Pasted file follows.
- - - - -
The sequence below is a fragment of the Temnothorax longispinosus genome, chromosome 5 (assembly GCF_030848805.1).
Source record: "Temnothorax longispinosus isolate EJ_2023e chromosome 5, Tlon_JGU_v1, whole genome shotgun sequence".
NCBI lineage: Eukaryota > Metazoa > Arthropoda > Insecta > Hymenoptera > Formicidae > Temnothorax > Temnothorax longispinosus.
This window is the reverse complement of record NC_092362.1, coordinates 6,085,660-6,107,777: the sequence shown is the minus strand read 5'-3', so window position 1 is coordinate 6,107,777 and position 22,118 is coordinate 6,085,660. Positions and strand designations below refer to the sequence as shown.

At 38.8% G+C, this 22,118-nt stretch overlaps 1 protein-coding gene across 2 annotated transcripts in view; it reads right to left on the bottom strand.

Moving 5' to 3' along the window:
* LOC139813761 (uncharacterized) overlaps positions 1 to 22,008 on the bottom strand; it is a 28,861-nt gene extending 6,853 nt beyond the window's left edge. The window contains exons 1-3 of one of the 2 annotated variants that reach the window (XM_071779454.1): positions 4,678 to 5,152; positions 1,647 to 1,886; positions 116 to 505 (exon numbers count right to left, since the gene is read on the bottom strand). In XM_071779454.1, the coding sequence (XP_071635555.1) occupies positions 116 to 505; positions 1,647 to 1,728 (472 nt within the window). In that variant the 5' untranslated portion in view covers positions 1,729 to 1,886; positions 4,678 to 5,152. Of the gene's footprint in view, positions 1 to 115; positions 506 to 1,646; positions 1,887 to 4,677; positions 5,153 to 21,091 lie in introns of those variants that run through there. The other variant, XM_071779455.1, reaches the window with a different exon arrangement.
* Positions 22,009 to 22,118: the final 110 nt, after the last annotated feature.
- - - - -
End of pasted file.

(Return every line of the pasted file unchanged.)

The sequence below is a fragment of the Temnothorax longispinosus genome, chromosome 5 (assembly GCF_030848805.1).
Source record: "Temnothorax longispinosus isolate EJ_2023e chromosome 5, Tlon_JGU_v1, whole genome shotgun sequence".
NCBI lineage: Eukaryota > Metazoa > Arthropoda > Insecta > Hymenoptera > Formicidae > Temnothorax > Temnothorax longispinosus.
This window is the reverse complement of record NC_092362.1, coordinates 6,085,660-6,107,777: the sequence shown is the minus strand read 5'-3', so window position 1 is coordinate 6,107,777 and position 22,118 is coordinate 6,085,660. Positions and strand designations below refer to the sequence as shown.

At 38.8% G+C, this 22,118-nt stretch overlaps 1 protein-coding gene across 2 annotated transcripts in view; it reads right to left on the bottom strand.

Moving 5' to 3' along the window:
* LOC139813761 (uncharacterized) overlaps positions 1 to 22,008 on the bottom strand; it is a 28,861-nt gene extending 6,853 nt beyond the window's left edge. The window contains exons 1-3 of one of the 2 annotated variants that reach the window (XM_071779454.1): positions 4,678 to 5,152; positions 1,647 to 1,886; positions 116 to 505 (exon numbers count right to left, since the gene is read on the bottom strand). In XM_071779454.1, the coding sequence (XP_071635555.1) occupies positions 116 to 505; positions 1,647 to 1,728 (472 nt within the window). In that variant the 5' untranslated portion in view covers positions 1,729 to 1,886; positions 4,678 to 5,152. Of the gene's footprint in view, positions 1 to 115; positions 506 to 1,646; positions 1,887 to 4,677; positions 5,153 to 21,091 lie in introns of those variants that run through there. The other variant, XM_071779455.1, reaches the window with a different exon arrangement.
* Positions 22,009 to 22,118: the final 110 nt, after the last annotated feature.